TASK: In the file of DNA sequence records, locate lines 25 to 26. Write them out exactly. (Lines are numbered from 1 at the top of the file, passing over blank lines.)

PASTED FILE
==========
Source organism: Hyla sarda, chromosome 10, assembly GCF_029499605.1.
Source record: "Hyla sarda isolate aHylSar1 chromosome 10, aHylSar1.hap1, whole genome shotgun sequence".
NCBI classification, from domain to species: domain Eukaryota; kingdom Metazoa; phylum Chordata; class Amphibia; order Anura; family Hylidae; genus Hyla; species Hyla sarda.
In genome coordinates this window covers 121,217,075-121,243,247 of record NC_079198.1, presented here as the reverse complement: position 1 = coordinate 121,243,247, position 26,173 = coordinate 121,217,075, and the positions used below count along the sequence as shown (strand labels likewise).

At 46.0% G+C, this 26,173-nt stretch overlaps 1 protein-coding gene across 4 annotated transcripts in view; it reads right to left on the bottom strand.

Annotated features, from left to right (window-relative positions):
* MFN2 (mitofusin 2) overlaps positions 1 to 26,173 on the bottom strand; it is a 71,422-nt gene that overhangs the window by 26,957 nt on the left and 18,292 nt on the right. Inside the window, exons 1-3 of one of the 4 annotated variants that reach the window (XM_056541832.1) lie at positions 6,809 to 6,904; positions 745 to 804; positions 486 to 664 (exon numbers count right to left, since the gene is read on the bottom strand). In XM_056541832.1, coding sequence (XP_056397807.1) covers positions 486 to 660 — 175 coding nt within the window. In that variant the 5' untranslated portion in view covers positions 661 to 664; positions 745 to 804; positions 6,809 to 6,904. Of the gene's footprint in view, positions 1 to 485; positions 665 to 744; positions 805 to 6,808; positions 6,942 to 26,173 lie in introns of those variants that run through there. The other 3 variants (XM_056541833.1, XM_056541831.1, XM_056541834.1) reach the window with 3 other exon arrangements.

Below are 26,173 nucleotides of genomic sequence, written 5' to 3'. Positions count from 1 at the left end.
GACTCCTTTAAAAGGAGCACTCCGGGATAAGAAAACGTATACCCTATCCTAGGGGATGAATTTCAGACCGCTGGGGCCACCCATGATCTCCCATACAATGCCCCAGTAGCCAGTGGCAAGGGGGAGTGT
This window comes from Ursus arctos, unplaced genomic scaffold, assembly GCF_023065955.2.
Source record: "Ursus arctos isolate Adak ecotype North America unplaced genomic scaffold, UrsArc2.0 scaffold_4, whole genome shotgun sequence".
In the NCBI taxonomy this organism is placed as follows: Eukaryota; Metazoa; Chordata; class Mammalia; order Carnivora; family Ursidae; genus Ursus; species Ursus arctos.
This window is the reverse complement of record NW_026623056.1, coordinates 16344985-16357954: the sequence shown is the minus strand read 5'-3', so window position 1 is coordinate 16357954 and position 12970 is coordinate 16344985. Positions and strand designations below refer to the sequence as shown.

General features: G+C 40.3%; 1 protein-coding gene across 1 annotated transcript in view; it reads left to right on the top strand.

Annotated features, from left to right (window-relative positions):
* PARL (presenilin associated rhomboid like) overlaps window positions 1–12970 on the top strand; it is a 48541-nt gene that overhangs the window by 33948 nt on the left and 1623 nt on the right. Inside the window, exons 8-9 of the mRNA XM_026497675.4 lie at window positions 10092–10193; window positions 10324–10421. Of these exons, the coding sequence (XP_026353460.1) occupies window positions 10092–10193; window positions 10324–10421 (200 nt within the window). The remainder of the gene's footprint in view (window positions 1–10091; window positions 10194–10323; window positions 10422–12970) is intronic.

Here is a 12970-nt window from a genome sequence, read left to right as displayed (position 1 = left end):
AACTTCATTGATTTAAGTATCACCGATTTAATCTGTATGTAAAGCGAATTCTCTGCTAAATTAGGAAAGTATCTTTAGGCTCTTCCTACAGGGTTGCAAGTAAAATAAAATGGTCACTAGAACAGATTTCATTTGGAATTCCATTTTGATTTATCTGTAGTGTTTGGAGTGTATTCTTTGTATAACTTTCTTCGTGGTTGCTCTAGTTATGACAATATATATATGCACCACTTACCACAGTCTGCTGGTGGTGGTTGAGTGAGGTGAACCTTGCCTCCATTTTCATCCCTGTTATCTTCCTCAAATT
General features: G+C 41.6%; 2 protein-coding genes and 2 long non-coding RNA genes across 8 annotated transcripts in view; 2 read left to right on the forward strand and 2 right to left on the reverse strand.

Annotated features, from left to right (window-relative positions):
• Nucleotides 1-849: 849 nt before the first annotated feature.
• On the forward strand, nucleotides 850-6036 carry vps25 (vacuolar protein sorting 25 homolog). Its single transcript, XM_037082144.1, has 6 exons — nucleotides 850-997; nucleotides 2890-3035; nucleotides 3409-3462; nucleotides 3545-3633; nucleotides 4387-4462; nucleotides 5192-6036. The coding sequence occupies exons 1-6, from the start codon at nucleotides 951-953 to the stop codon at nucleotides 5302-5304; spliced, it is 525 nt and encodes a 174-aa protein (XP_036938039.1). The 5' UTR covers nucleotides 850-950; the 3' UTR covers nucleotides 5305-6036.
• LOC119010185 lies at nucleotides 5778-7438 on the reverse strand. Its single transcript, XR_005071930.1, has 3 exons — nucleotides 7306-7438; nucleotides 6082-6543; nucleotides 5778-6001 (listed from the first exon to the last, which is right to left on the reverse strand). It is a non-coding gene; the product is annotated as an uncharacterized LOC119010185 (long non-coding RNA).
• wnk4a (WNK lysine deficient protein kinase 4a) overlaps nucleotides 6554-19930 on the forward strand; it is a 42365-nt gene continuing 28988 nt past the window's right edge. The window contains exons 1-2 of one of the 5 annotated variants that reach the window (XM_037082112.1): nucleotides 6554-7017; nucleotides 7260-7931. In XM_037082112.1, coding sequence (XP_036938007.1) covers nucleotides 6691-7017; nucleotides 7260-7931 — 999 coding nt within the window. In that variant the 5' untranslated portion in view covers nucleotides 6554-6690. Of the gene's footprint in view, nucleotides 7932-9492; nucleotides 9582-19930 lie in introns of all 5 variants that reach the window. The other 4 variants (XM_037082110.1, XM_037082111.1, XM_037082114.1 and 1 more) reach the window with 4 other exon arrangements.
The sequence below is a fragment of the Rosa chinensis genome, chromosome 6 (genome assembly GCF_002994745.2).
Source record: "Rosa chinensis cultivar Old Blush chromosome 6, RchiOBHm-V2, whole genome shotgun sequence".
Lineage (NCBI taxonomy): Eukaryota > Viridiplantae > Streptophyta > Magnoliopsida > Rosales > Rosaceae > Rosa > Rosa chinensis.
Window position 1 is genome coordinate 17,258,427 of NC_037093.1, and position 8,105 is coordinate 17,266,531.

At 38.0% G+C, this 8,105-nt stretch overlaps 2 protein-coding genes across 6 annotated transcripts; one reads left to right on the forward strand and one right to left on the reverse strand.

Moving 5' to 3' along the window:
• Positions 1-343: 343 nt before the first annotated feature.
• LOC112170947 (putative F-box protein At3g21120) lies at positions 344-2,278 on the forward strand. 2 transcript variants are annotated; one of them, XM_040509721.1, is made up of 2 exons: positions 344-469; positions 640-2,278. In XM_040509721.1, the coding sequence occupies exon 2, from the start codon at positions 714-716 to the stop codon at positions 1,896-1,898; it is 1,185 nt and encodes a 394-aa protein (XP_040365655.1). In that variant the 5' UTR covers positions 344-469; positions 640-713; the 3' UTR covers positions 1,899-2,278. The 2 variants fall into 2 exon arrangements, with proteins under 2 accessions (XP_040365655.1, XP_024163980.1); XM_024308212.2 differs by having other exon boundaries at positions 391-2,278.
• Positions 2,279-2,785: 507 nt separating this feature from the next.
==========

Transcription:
The sequence below is a fragment of the Rosa chinensis genome, chromosome 6 (genome assembly GCF_002994745.2).
Source record: "Rosa chinensis cultivar Old Blush chromosome 6, RchiOBHm-V2, whole genome shotgun sequence".